As a tool for studying network entanglement, we use the inflation technique17,32. The basic idea is depicted in Fig. 2. If a state ϱ can be prepared in the network scenario, then one can also consider a scenario where each source state is sent two-times to multiple copies of the parties. In this multicopy scenario, the source states may, however, also be wired in a different manner. In the simplest case of doubled sources, this may lead to two different states, τ and γ. Although ϱ, τ and γ are different states, some of their marginals are identical, see Fig. 2 and Supplementary Note 1. If one can prove that states τ and γ with the marginal conditions do not exist, then ϱ cannot be prepared in the network.

Fig. 2: Triangle network and two of its inflations.
figure 2

The first figure represents the triangle network of Fig. 1, with global state ϱ and parties A, B and C. Using the same source states (represented by lines of same color, i.e., yellow, blue and red are associated to the sources ϱa, ϱb and ϱc of Fig. 1 respectively) and same local channels, one can build the so-called inflated state τ with parties X, \(X^{\prime}\) (X = A, B, C). This state is separable with respect to the \(ABC| A^{\prime} B^{\prime} C^{\prime}\) partition. The state γ is build similarly, but with a rewiring of the sources, leading to an inflated state that is in general not separable and different from τ. Still, this procedure imposes that several marginals of ϱ, τ and γ are equal, e.g., ϱ\(_{AC}={\tau }_{A^{\prime} C^{\prime} }={\gamma }_{A^{\prime} C}\). The parties of γ are labeled in the same way than τ. Note that this is a simplified version of Fig. 1, i.e., that the local channels and the randomness source are not depicted but implied.

Let us start by considering the correlation \(\left\langle {Z}_{A}{Z}_{B}\right\rangle\) in ϱ, τ and γ. The values are equal in all three states, \({\left\langle {Z}_{A}{Z}_{B}\right\rangle }_{\varrho }={\left\langle {Z}_{A}{Z}_{B}\right\rangle }_{\tau }={\left\langle {Z}_{A}{Z}_{B}\right\rangle }_{\gamma }\), and the same holds for the correlation \(\left\langle {Z}_{B}{Z}_{C}\right\rangle .\) Note that these should be large, if ϱ is close to a GHZ state, as ZAZB is an element of the stabilizer. Using the general relation \(\left\langle {Z}_{A}{Z}_{C}\right\rangle \ge \left\langle {Z}_{A}{Z}_{B}\right\rangle +\left\langle {Z}_{B}{Z}_{C}\right\rangle -1\)27 we can use this to estimate \(\left\langle {Z}_{A}{Z}_{C}\right\rangle\) in γ. Due to the marginal conditions, we have \({\left\langle {Z}_{A}{Z}_{C}\right\rangle }_{\gamma }={\left\langle {Z}_{A^{\prime} }{Z}_{C}\right\rangle }_{\tau }\), implying that this correlation in τ must be large, if ϱ is close to a GHZ state. On the other hand, the correlation \(\left\langle {X}_{A}{X}_{B}{X}_{C}\right\rangle\) corresponds also to a stabilizer element and should be large in the state ϱ as well as in τ.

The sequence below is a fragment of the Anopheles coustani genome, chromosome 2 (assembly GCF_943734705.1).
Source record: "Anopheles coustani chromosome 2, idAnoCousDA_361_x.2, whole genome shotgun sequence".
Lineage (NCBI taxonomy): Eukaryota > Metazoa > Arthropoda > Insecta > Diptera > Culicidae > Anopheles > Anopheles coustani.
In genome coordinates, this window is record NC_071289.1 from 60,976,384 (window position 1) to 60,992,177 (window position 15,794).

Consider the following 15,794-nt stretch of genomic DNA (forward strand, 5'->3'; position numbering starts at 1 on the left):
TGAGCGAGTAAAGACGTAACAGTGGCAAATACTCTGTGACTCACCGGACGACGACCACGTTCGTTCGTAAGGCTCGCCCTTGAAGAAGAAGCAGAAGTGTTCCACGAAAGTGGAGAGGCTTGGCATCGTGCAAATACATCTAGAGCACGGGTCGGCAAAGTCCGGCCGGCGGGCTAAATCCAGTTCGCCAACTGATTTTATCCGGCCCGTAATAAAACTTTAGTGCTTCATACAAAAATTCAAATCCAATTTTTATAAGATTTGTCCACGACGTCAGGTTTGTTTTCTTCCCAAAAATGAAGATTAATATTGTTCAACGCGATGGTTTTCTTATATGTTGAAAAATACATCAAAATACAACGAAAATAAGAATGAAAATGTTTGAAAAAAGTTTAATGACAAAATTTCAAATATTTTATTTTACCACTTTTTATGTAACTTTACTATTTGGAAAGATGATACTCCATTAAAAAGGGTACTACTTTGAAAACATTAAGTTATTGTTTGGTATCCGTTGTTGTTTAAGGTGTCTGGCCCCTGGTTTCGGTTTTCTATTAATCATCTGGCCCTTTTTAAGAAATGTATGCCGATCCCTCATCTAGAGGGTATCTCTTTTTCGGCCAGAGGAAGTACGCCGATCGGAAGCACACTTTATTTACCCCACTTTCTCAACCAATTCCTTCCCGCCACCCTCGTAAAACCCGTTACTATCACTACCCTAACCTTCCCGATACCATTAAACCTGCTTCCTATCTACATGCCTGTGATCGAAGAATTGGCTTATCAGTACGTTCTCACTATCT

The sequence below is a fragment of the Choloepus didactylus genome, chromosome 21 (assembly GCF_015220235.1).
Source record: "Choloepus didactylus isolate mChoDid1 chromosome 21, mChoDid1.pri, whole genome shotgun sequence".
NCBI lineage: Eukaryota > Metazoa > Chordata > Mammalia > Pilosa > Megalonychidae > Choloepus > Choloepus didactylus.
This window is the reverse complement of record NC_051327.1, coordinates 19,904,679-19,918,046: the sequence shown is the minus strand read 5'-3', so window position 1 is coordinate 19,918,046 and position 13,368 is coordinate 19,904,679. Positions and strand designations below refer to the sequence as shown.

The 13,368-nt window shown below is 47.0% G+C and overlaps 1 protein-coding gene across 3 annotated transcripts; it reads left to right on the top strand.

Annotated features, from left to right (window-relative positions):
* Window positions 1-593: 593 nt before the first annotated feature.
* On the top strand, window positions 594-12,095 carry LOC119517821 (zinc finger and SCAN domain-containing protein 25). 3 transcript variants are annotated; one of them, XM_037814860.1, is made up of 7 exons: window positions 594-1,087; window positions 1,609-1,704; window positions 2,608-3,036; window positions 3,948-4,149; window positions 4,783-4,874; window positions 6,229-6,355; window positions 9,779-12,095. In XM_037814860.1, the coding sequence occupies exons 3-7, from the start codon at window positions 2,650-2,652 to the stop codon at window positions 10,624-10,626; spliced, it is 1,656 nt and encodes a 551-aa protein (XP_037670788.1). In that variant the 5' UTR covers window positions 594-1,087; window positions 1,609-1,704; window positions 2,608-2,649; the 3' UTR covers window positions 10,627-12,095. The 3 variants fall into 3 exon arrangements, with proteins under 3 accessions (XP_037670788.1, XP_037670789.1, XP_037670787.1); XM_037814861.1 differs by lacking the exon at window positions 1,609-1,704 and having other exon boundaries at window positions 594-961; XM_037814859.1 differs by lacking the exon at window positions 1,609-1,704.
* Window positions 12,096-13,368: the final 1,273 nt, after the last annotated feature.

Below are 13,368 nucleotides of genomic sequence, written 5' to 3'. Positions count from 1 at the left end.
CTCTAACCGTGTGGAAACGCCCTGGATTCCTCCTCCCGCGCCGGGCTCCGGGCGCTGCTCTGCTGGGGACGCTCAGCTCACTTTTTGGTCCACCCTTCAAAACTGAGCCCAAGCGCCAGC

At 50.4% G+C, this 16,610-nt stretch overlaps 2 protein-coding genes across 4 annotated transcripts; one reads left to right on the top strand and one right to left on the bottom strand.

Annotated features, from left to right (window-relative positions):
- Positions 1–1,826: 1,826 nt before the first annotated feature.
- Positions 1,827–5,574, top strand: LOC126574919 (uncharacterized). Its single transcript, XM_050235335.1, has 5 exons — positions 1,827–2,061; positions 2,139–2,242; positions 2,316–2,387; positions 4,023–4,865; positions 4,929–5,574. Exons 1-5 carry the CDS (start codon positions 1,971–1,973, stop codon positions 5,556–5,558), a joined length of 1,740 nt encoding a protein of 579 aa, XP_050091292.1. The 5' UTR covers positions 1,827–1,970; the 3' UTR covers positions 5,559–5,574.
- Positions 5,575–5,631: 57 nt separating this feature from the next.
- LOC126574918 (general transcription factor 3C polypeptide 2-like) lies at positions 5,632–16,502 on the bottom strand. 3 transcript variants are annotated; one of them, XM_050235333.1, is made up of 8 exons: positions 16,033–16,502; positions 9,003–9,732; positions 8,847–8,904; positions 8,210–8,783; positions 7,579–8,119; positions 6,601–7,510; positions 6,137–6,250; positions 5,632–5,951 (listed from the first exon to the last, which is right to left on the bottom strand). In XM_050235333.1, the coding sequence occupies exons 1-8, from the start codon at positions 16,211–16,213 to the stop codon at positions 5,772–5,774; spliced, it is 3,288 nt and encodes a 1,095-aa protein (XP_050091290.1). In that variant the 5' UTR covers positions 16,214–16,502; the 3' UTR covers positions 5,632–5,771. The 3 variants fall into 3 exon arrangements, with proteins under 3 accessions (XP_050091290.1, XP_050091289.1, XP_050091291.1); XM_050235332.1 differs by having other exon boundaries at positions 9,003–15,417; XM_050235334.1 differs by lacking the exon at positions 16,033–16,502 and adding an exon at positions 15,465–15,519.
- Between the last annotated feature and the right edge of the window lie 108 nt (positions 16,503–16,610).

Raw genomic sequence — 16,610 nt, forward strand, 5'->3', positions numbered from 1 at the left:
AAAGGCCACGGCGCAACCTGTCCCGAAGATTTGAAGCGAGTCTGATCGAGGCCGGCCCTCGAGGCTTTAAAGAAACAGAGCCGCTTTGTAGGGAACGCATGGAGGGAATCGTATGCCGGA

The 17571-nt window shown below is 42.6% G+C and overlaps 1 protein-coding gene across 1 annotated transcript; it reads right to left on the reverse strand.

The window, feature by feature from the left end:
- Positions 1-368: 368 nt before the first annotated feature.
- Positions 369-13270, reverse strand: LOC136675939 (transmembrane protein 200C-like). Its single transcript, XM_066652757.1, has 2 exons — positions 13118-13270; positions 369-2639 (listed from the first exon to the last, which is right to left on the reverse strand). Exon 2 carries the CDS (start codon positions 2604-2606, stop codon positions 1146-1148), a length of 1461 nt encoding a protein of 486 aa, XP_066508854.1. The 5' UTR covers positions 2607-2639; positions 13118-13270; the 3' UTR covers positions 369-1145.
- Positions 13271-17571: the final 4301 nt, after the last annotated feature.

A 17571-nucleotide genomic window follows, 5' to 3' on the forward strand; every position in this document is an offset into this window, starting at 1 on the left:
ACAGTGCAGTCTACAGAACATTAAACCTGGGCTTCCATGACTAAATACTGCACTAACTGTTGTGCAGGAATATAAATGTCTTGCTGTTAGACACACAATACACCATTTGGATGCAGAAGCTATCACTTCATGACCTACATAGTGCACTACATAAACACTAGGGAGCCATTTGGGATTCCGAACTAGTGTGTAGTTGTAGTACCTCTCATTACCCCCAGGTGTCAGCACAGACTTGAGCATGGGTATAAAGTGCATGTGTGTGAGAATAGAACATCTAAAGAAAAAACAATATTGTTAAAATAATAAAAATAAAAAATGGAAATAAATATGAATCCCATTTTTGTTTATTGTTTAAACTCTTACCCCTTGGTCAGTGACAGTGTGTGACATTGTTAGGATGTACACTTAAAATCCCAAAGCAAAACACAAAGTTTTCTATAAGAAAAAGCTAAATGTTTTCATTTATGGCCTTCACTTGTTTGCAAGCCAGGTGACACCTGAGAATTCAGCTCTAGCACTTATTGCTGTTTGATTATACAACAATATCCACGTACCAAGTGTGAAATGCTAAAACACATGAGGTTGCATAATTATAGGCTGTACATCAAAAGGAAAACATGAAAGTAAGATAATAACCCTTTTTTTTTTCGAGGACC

The key observation is that the observables XAXBXC and \({Z}_{A^{\prime} }{Z}_{C}\) anticommute; moreover, they have only eigenvalues ±1. For this situation, strong constraints on the expectation values are known: If Mi are pairwise anticommuting observables with eigenvalues ± 1, then \({\sum }_{i}{\left\langle {M}_{i}\right\rangle }^{2}\le 1\)44. This fact has already been used to derive entropic uncertainty relations42,43 or monogamy relations49,50. For our situation, it directly implies that for τ the correlations \(\left\langle {X}_{A}{X}_{B}{X}_{C}\right\rangle\) and \(\left\langle {Z}_{{A}^{\prime}}{Z}_{C}\right\rangle\) cannot both be large. Or, expressing everything in terms of the original state ϱ, if \(\left\langle {Z}_{A}{Z}_{B}\right\rangle +\left\langle {Z}_{B}{Z}_{C}\right\rangle -1\ge 0\) then a condition for preparability of a state in the network is

$${\left\langle {X}_{A}{X}_{B}{X}_{C}\right\rangle }^{2}+{\Big(\left\langle {Z}_{A}{Z}_{B}\right\rangle +\left\langle {Z}_{B}{Z}_{C}\right\rangle -1\Big)}^{2}\le 1.$$

This is clearly violated by the GHZ state. In fact, if one considers a GHZ state mixed with white noise, \(\varrho =p\left|GHZ\right\rangle \left\langle GHZ\right|+(1-p){\mathbb{1}}/8\), then these states are detected already for p > 4/5. Note that using the other observables of the stabilizer and permutations of the particles, also other conditions like \({\left\langle {Y}_{A}{Y}_{B}{X}_{C}\right\rangle }^{2}+{\big(\left\langle {Z}_{A}{Z}_{B}\right\rangle +\left\langle {Z}_{A}{Z}_{C}\right\rangle -1\big)}^{2}\le 1\) can be derived.